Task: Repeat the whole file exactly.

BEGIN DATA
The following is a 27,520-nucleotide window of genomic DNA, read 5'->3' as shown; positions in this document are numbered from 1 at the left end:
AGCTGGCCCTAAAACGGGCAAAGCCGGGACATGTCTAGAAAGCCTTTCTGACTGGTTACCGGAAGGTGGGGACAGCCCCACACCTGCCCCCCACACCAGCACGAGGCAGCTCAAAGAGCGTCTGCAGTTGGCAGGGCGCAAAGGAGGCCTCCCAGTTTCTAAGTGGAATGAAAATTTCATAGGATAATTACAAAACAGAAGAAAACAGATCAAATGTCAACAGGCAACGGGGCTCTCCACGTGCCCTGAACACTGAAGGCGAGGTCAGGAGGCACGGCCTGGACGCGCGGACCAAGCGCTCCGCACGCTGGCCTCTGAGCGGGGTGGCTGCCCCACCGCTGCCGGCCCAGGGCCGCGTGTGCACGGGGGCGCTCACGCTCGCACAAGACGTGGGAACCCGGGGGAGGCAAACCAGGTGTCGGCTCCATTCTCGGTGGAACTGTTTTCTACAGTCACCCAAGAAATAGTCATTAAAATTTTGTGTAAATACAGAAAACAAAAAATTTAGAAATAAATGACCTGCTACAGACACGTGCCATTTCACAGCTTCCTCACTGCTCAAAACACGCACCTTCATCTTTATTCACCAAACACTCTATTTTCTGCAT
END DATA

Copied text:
The following is a 27,520-nucleotide window of genomic DNA, read 5'->3' as shown; positions in this document are numbered from 1 at the left end:
AGCTGGCCCTAAAACGGGCAAAGCCGGGACATGTCTAGAAAGCCTTTCTGACTGGTTACCGGAAGGTGGGGACAGCCCCACACCTGCCCCCCACACCAGCACGAGGCAGCTCAAAGAGCGTCTGCAGTTGGCAGGGCGCAAAGGAGGCCTCCCAGTTTCTAAGTGGAATGAAAATTTCATAGGATAATTACAAAACAGAAGAAAACAGATCAAATGTCAACAGGCAACGGGGCTCTCCACGTGCCCTGAACACTGAAGGCGAGGTCAGGAGGCACGGCCTGGACGCGCGGACCAAGCGCTCCGCACGCTGGCCTCTGAGCGGGGTGGCTGCCCCACCGCTGCCGGCCCAGGGCCGCGTGTGCACGGGGGCGCTCACGCTCGCACAAGACGTGGGAACCCGGGGGAGGCAAACCAGGTGTCGGCTCCATTCTCGGTGGAACTGTTTTCTACAGTCACCCAAGAAATAGTCATTAAAATTTTGTGTAAATACAGAAAACAAAAAATTTAGAAATAAATGACCTGCTACAGACACGTGCCATTTCACAGCTTCCTCACTGCTCAAAACACGCACCTTCATCTTTATTCACCAAACACTCTATTTTCTGCAT